"I'm looking after the wee one and she's just starting to cry," muttered Steven O'Hara, as he moved to temper the impending tantrum. It was all part of the day job for this correspondent, of course. A few seasons covering Monty means we're well accustomed to the toys being tossed out of the pram.
With his baby daughter pacified again, we could get down to business. This weekend, Great Britain and Ireland's amateurs will attempt to defend the Walker Cup on US soil when the biennial battle takes place at the National Golf Links of America, venue for the very first match between the two teams back in 1922.
History declares that it won't be easy. GB&I have won only twice on American territory, after all. They achieved that feat for the first time in 1989 and won again 12 years later. Another 12 years have passed, so maybe it's their time again? O'Hara had his time back in 2001, when the Scot was part of Peter McEvoy's dream team that romped to a magical 15-9 triumph at Ocean Forest in sweltering Georgia. Luke Donald, Graeme McDowell, Nick Dougherty, Michael Hoey, Marc Warren. It was a side jam-packed with talent and O'Hara, too, was at the peak of his powers in the amateur game, even if he didn't actually appreciate just how good he was. The inspirational McEvoy knew it, though. "He went through each one of us and our achievements and said we should hammer them," recalled O'Hara, who had won the Scottish Amateur crown in 2000 and the St Andrews Links Trophy the following season before taking the professional plunge after the crowning glory of the Walker Cup.
"He was a great motivator. I tended to plod along week by week and just did the best I could and I probably didn't realise how well I'd actually done over the years. Peter sat us all round a table and started going through everyone. Luke Donald had won this and had won that. Then he came to me and the list was quite long. I thought 'Gee, I did do alright'. I'd not really appreciated what I'd done but Peter made a big thing out of it and it gave me a buzz. He was good that way. You were made to feel good about yourself and after that I couldn't wait to get to the first tee."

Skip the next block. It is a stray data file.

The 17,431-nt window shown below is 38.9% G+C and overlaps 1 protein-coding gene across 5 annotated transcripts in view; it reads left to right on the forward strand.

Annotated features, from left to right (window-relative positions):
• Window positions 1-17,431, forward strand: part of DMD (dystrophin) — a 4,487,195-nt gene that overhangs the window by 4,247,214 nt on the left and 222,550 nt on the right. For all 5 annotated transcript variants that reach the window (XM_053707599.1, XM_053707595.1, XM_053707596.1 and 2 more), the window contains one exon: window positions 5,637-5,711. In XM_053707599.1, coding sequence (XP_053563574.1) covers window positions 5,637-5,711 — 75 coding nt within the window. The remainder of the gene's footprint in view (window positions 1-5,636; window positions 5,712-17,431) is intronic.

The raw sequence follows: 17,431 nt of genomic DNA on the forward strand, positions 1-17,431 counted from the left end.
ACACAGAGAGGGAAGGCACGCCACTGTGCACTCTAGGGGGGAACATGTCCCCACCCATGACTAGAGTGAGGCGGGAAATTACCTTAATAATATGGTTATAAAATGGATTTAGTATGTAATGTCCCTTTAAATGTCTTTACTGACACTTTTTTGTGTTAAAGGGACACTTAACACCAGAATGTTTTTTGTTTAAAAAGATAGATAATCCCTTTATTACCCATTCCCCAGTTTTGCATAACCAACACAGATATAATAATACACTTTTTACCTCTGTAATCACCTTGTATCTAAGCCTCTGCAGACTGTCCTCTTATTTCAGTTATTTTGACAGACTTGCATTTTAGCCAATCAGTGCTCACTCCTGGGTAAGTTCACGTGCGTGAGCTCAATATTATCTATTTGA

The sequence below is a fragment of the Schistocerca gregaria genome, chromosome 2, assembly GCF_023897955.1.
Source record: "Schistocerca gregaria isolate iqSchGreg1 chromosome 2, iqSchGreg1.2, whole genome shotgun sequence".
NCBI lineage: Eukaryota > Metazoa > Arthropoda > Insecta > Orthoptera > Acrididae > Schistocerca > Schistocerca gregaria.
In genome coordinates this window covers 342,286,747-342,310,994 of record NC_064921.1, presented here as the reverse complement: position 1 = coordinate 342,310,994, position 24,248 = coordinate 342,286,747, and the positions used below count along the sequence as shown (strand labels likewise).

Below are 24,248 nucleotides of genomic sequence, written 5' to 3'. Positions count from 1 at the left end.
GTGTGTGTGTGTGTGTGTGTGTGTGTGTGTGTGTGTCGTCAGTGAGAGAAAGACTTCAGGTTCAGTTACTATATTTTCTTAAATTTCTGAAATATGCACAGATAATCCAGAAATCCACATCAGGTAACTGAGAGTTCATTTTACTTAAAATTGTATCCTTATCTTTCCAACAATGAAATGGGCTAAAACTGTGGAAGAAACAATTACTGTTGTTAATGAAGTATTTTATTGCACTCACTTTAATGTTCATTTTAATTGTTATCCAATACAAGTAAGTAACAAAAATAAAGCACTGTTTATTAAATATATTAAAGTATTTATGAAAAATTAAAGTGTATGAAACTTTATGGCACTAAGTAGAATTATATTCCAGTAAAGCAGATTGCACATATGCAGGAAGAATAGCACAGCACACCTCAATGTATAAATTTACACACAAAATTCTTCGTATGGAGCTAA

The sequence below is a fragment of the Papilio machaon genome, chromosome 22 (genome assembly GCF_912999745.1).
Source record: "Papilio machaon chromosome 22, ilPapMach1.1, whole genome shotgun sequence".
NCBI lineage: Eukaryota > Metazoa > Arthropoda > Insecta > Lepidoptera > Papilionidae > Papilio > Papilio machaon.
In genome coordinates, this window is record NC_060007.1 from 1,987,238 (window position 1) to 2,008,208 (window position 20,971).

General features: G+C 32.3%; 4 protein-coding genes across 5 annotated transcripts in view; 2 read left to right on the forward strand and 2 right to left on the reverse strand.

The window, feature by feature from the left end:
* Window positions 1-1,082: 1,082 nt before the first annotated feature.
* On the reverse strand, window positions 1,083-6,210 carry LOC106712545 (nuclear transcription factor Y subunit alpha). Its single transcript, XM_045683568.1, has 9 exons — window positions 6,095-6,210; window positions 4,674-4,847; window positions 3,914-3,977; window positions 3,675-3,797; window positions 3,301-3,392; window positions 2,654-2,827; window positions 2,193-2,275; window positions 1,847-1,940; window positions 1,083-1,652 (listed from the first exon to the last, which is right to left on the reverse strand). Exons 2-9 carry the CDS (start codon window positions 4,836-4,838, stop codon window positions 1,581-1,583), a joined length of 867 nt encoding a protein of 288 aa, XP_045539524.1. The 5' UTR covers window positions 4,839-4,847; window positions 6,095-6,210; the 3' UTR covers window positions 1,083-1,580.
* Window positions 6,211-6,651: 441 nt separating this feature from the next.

He didn't have long to wait. Paired in the opening foursomes with the evergreen Englishman Gary Wolstenholme, who seemed to have been around the Walker Cup since records began, O'Hara found himself out in the very first match of the contest against the US double act of Danny Green and DJ Trahan. "Gary hit the opening tee shot which certainly helped me," he reflected. "He just wanted to hit it, he was that kind of guy. I then hit a 9-iron to about three feet and that was us one up straight away and I was settled."
The GB&I duo would go on to win 5 and 3 but it was a different story for O'Hara in the final day foursomes as he and fellow Scot, Warren, went down 7 and 6 to a rampant David Egger and Bryce Molder. "They were unbelievable," added O'Hara. "Even if we'd played our best I think we probably still would have lost. They were holing everything, chipping in. At one point we started laughing. We were four down and hadn't really done much wrong. I hit it to 10 feet on one hole and they holed their approach. We were thinking, 'what do we have to do here?' "
It all turned out alright on the night, though. O'Hara bounced back in the afternoon's concluding singles - "I was well rested after a 7 and 6 drubbing" - and beat John Harris 4 & 3 as GB&I blitzed the session 6½-1½ to surge to victory.
The dream team then went their separate ways. For some the golfing paths have been paved with gold, for others the routes have been rocky. While Donald and McDowell now operate in a different stratosphere and Warren and Hoey have seven European Tour wins between them, O'Hara finds himself at a crossroads. The 33-year-old will be back in Stage 1 of the arduous scramble that is the European Tour's qualifying school next week as he tries to clamber back up the order after a year of toil. In this game, there are fortunes to be made but for many the fortunes can be fickle.
"Luke's game hasn't changed that much, for instance," said O'Hara, who is muddling on without a sponsor and is set to take a step back from the Challenge Tour and focus his energies on his q-school assault. "He was always straight off the tee, his iron play was excellent; he was pin high and his wedge game was unbelievable. I think he just refined his putting and chipping and just did everything a wee bit better.
"I went down the route of changing things and started messing about with swing changes, even though it was my putting that was the problem. That was not the way. I had a couple of good, solid years on tour and topped the greens in regulation stats. I could have got by with my putting and should have just kept working on the basics and improved a wee bit each year.
"If I had another chance, that's what I'd do. It's a shame. I'm only 33 though, and injury-free. I just need to focus on tour school, kick on from that and give myself a fresh start. The likes of Luke and Graeme have, obviously, gone on to great things. We were at a similar level at one time and that still gives you motivation."